Does creativity exist outside art?
In the world of art and culture creativity is apparently first nature but, argues regular columnist Gail Brown, organisations in every field need that spark of originality if they want to succeed.
Making things “different, unexpected and surprising”
Ostensibly it seems self-evident that every gallery, museum, pottery workshop or dance studio is pulsing with people making work, being creative and contributing to what makes the UK a civilised society. In the boiler house or back room of any artistic endeavour is the idea, sometimes the reality, that ‘the work’ is being supported by a business team made up of people who can equally show creative flair. And for many organisations this is absolutely the case. However, when it comes to the overtly successful cultural giants such as The Royal Opera House, New York’s Moma or Quebec’s Cirque De Soliel, if you look a little deeper you find that these success stories are led by, yes, someone with a creative business sense but more likely by someone with an artistic empathy that enables them to channel the rare gems so that an understanding of creativity is coupled with an absolute clarity of what good business means.
In the world of advertising, marketing and product placement, creativity has been used for decades. Sometimes people have been a little too creative. It seems somewhat strange, for example, to discover that the cereal-based Coco Pop monkey character and his chums are no longer allowed to have dialogue as the good people at Advertising Standards felt this was too influential for children and too effective in the seller’s market. It cannot have escaped too many people’s notice that a child of any age is able to convince themselves and the world around them that all manner of toys, dolls and play apparatus has a personality and a voice.
The success of the recent Toy Story 3D film is at the top of the mantle for using such a successful medium and when it comes to looking at creativity in the workplace the Pixar team are a particularly interesting group. Their offices, work stations and spaces are specifically personalised by whomever is working at them, enabling individual input and comfort. Much of this is to do with long working hours, a family-orientated commitment to getting the job done and the knowledge that if the space in which an individual works is representative of that individual then the company is likely to get more out of them. For some Pixar workers this means making their corner of the office look like its under the sea, while for others the zen-like peace of a clean, clear, uncluttered work space is imperative.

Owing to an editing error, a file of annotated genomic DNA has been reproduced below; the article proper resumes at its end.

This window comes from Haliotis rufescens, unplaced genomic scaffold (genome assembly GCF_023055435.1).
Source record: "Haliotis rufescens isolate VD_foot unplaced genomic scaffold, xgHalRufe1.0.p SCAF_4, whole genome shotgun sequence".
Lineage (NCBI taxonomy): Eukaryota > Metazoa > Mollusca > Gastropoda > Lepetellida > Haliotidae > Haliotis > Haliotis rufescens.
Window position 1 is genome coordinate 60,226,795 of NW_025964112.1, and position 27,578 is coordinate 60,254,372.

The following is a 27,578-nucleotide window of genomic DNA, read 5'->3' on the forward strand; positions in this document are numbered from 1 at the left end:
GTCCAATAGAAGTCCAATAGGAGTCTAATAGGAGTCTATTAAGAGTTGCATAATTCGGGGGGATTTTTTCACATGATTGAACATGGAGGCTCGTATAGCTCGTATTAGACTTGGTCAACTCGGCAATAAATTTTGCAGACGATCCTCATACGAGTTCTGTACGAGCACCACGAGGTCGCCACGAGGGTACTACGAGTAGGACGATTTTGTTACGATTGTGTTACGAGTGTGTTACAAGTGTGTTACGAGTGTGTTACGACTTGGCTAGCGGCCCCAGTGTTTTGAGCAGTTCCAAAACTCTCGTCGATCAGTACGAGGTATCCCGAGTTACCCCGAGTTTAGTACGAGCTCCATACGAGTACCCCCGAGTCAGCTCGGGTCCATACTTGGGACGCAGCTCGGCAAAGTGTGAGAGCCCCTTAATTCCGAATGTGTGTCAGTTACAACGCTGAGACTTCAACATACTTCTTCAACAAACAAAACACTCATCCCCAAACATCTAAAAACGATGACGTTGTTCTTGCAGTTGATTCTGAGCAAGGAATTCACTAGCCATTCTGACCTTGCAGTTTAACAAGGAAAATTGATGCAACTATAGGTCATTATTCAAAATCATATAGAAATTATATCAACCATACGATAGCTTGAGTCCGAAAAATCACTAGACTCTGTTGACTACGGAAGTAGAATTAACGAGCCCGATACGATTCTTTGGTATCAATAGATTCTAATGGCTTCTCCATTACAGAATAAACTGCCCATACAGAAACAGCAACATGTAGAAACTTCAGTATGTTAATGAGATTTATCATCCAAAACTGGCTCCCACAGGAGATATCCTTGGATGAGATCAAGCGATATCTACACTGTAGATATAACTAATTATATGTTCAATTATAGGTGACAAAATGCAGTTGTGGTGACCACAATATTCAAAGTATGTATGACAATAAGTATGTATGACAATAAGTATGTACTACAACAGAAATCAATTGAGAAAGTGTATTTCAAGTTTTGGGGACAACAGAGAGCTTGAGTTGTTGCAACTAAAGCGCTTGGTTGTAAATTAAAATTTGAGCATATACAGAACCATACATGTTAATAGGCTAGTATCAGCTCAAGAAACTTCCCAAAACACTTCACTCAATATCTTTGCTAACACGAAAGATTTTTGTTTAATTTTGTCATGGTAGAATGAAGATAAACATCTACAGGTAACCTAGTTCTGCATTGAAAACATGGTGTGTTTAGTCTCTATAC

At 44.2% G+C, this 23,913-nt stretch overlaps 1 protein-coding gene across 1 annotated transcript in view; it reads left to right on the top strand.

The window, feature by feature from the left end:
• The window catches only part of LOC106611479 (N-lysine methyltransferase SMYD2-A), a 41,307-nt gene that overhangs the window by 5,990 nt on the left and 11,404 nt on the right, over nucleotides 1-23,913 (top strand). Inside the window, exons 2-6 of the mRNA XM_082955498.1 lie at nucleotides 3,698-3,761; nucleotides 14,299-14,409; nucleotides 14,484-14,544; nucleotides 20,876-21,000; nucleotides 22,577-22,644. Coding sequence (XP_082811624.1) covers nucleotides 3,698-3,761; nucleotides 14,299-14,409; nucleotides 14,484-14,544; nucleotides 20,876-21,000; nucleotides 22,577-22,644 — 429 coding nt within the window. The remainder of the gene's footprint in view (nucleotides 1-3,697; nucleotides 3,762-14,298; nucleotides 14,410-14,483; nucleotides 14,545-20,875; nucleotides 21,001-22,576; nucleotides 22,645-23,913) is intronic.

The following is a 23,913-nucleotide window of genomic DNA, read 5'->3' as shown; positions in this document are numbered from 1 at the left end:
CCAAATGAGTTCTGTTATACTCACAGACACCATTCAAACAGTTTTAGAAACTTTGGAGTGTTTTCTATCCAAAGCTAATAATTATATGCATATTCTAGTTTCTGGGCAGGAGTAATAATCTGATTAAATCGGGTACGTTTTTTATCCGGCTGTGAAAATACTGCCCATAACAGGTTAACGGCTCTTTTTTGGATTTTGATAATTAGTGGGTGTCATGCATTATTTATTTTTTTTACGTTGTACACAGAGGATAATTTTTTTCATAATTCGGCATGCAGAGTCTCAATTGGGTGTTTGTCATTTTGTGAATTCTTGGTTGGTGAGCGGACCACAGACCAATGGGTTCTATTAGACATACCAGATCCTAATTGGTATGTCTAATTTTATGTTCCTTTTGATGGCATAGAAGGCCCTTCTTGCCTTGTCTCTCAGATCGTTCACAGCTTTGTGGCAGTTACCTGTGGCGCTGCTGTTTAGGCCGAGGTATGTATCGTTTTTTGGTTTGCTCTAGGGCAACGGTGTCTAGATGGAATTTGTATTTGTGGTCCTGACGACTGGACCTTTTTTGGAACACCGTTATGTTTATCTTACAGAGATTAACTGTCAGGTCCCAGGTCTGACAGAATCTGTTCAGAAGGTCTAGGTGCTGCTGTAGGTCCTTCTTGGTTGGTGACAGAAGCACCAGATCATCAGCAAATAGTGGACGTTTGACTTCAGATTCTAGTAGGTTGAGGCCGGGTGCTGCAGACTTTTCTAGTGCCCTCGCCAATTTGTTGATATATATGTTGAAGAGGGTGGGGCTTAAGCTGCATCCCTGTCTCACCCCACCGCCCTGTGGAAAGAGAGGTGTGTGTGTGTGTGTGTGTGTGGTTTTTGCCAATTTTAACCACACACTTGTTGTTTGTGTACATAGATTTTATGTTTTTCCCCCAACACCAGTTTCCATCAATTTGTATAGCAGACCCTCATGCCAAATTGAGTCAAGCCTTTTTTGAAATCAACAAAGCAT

An extraordinary case in point when it comes to using popular media of mass creativity to sell products is provided by the communication giants T Mobile and Orange (other contractors are available). The T Mobile advertisement based in London’s Liverpool Street station, in which a dance flash mob takes over a venue held to be the ultimate in communication, has been picked up across the globe as a model of execellent advertising. Earlier last year the makers of the new St Trinians film delivered a similar sequence and if you search YouTube for “Central Station, Antwerp” you can find one of the best versions to date of a flash mob as a teaser for a Belgium TV company’s search for the next Maria.
Along with what seems to be a recognition that playfulness means success in business, we must remember the tried and tested innovations that were coined in the mid-80s. The public watched as high street retailers, holiday providers, travel experts and banks grew in their ability to provide what the public already knew they might need as well as things they had never even considered. It would seem that the innovation departments recognised that to do well in their world they had to be creative. If you ask what sort of creative they were, it starts to get a little trickier. There is a misconception that to be creative you have to be an artist.